Magic Potential may be recharged only by resting for one week per level. (GMs may alter this time to taste, of course: resting for one day is sufficient for more epic campaigns.) For example, a magician falls to -1 Potential. Resting one week will bring him up to 0 Potential (and cure any wounds incurred by being active while at -1 Potential). A second week of rest will bring him up to +1 Potential.
No character may gain Magic Potential levels beyond his starting level except through Character Development-- see Chapter 5.
When a magician wishes to cast a spell, he describes the result he has in mind. The GM assesses how powerful such an effect would be, based on how prevalent magic is in her campaign. In a low-magic campaign, even a simple spell such as levitating the jail keys to an imprisoned character would be taxing. In a high-magic campaign, however, that would be a trivial spell, and even shooting forth a flash of lightning from a fingertip wouldn't be out of the ordinary.
The potency of the spell can be modified by the magician's appropriate Power level. An ``average'' magician has three levels of appropriate Power when casting a given spell. (Modify this number up or down for harder or easier magic.) That is, a spell is more difficult for a magician with less than three levels of an appropriate Power. Likewise, a magician with four or more appropriate Power levels treats a spell as more trivial than it would be for an average magician.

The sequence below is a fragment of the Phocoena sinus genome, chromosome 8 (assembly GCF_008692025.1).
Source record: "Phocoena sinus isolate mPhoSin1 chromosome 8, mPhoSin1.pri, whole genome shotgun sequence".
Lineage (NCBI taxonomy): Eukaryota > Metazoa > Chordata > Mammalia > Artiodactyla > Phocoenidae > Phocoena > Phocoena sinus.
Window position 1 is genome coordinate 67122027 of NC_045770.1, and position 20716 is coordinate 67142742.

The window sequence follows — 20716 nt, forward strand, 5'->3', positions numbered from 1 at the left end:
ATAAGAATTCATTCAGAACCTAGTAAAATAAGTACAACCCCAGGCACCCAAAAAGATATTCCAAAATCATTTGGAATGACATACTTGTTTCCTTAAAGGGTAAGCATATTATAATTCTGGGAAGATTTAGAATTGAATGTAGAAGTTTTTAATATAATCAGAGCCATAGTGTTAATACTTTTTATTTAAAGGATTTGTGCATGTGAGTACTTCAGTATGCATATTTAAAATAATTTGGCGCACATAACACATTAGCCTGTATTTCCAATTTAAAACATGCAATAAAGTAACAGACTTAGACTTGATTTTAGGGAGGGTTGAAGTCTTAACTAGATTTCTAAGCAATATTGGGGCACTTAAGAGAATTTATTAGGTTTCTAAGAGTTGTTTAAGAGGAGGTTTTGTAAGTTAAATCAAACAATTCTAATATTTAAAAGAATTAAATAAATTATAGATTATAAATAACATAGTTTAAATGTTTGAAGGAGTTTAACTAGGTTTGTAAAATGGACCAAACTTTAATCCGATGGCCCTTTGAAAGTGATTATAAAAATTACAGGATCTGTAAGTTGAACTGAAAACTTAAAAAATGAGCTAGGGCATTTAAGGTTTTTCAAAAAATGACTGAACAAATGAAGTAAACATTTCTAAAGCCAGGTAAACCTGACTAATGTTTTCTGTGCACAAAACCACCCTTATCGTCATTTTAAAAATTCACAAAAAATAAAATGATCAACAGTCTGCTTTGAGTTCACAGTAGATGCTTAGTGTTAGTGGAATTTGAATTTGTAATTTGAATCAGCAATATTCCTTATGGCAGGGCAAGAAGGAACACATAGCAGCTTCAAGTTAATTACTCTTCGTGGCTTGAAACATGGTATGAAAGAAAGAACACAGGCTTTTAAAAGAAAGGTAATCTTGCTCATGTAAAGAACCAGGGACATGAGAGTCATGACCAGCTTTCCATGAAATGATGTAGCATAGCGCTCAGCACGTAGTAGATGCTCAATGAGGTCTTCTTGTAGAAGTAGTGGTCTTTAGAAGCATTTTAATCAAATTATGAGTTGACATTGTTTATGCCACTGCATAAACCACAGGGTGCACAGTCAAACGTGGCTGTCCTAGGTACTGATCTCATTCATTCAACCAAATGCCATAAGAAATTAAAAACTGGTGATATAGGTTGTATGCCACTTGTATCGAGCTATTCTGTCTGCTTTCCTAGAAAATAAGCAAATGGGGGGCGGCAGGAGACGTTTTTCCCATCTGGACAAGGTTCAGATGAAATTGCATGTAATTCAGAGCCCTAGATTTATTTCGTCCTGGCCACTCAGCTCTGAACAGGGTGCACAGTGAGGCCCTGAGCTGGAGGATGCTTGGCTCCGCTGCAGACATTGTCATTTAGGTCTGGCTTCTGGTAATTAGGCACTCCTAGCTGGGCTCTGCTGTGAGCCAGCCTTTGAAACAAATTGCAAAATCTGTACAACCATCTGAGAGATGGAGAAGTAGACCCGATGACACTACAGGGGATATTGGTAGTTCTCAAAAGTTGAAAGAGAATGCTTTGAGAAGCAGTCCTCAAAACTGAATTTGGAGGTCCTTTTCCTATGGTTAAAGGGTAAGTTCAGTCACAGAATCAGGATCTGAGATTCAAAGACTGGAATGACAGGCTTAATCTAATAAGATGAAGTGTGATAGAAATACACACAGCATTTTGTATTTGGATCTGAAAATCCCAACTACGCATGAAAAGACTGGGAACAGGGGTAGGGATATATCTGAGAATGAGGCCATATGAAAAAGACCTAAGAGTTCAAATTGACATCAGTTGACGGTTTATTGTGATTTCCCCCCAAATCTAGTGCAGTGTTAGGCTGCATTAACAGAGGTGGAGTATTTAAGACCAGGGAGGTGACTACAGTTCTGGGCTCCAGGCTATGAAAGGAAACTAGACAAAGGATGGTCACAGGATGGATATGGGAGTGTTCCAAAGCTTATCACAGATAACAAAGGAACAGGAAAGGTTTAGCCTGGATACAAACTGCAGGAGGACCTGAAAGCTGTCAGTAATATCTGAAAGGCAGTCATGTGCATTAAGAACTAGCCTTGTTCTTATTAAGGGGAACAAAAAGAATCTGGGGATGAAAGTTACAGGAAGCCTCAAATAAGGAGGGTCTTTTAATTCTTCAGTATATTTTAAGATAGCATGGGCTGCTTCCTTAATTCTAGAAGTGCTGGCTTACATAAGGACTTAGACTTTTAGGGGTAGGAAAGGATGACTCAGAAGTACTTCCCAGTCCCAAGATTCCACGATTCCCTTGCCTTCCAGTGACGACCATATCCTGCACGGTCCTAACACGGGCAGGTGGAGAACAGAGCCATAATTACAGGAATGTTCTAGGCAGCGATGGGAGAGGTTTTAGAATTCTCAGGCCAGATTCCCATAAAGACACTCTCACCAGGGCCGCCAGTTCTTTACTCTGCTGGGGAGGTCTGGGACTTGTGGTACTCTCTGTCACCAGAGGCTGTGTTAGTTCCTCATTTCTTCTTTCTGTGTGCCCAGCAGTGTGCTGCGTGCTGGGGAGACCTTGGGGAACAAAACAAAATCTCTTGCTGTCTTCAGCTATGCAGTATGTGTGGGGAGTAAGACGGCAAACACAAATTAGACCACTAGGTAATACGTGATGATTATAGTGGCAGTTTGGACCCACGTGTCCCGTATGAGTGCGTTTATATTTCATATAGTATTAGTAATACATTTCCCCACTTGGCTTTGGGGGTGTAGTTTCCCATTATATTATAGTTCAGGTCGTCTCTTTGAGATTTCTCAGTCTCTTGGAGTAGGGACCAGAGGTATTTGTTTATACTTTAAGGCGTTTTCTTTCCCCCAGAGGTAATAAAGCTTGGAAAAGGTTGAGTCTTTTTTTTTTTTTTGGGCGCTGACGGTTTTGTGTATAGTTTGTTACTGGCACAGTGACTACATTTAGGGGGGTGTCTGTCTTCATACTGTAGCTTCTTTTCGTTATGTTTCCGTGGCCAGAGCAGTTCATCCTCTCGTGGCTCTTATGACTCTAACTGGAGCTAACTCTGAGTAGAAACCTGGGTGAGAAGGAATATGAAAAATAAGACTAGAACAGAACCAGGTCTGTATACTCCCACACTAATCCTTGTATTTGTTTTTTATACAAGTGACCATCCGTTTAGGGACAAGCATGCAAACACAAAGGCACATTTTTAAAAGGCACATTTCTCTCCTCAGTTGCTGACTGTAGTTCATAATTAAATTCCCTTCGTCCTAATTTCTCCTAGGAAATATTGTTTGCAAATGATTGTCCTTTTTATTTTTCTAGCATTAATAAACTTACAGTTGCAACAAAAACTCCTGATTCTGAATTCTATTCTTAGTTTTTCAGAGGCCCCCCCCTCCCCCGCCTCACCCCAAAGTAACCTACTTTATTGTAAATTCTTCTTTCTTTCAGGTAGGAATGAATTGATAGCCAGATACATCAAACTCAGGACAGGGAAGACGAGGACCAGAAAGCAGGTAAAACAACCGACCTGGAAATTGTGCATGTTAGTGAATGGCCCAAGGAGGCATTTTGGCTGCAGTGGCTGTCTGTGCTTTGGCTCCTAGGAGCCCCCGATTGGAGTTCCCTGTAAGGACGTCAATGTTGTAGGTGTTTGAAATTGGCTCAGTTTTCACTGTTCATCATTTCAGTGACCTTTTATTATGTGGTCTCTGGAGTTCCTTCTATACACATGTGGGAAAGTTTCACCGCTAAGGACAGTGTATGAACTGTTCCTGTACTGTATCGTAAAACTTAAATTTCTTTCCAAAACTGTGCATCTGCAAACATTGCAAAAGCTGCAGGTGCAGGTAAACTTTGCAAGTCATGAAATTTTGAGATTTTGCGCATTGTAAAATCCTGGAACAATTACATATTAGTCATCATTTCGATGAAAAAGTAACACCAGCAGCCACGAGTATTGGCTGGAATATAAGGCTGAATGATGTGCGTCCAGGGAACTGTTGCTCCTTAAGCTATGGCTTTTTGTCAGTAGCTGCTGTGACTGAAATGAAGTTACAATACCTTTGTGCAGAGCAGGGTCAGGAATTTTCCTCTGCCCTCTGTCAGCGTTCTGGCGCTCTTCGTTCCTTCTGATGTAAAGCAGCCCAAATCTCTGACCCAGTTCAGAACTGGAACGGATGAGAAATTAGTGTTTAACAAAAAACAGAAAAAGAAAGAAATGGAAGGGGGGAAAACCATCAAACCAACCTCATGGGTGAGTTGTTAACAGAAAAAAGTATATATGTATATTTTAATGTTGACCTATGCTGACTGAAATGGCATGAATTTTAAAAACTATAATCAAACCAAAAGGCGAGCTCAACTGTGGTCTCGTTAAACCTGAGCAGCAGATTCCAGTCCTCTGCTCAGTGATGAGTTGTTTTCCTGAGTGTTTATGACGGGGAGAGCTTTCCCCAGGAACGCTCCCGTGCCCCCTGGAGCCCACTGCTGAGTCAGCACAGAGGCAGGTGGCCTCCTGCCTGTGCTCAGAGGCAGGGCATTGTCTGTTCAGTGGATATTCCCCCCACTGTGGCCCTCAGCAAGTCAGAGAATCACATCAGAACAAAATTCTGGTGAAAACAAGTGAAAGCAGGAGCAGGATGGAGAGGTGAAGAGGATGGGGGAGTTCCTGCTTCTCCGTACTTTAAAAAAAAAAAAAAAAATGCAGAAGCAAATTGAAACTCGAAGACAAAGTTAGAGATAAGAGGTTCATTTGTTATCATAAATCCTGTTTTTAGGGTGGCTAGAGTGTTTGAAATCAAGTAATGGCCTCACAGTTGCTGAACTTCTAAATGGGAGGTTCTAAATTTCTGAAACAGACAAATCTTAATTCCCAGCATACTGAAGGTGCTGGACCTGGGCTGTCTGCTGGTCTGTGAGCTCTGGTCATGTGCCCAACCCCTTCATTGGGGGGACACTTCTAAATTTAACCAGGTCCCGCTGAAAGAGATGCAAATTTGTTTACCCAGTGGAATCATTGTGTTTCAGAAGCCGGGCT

``Appropriate'' Power does not have to be all of the same specialization so long as each Power governs the spell in question. For example, a spell to make a sword fly up and attack a foe could be governed by Flying Magic, Combat Magic, and Control Inanimate Material. If a magician had one level of each of those types of magic, the spell would be of average potency for him.
A spell is then Trivial, Average, or Potent. (It may also be Very Trivial, or Very Potent, if the GM wishes. In fact, the players will undoubtedly propose truly awesome spells, which should be labeled as Extraordinarily Potent, or with some other impressive adjective.) The GM tells the player what the potency of a proposed spell is-- any magician character would have a fairly good idea of a spell's potency.
The spell's potency determines the Difficulty level. A spell of average potency has a Fair Difficulty level, while a Potent spell has a Difficulty level of at least Good. Likewise, a Trivial spell has a Difficulty level of Mediocre or Poor.
The GM also decides the duration of the spell if it succeeds-- seconds, minutes, hours, days, etc. The character may try to adjust this, subject to GM approval. For example, the magician can voluntarily take more fatigue or reduce the scope of the effect-- or accept some other penalty-- to lengthen the spell's duration. Rolling a higher relative degree can also mean the spell lasts longer. Some spells have permanent effects: healing (until wounded again), busting a hole in a wall (until repaired manually or by magic), teleporting to a distant place (until you come back), and so on. Of course, even these spell effects may be temporary in a given GM's world: healing only lasts a day and the wound reappears, or a hole in the wall fixes itself after a few minutes, or a teleported person automatically returns after an hour in the other location....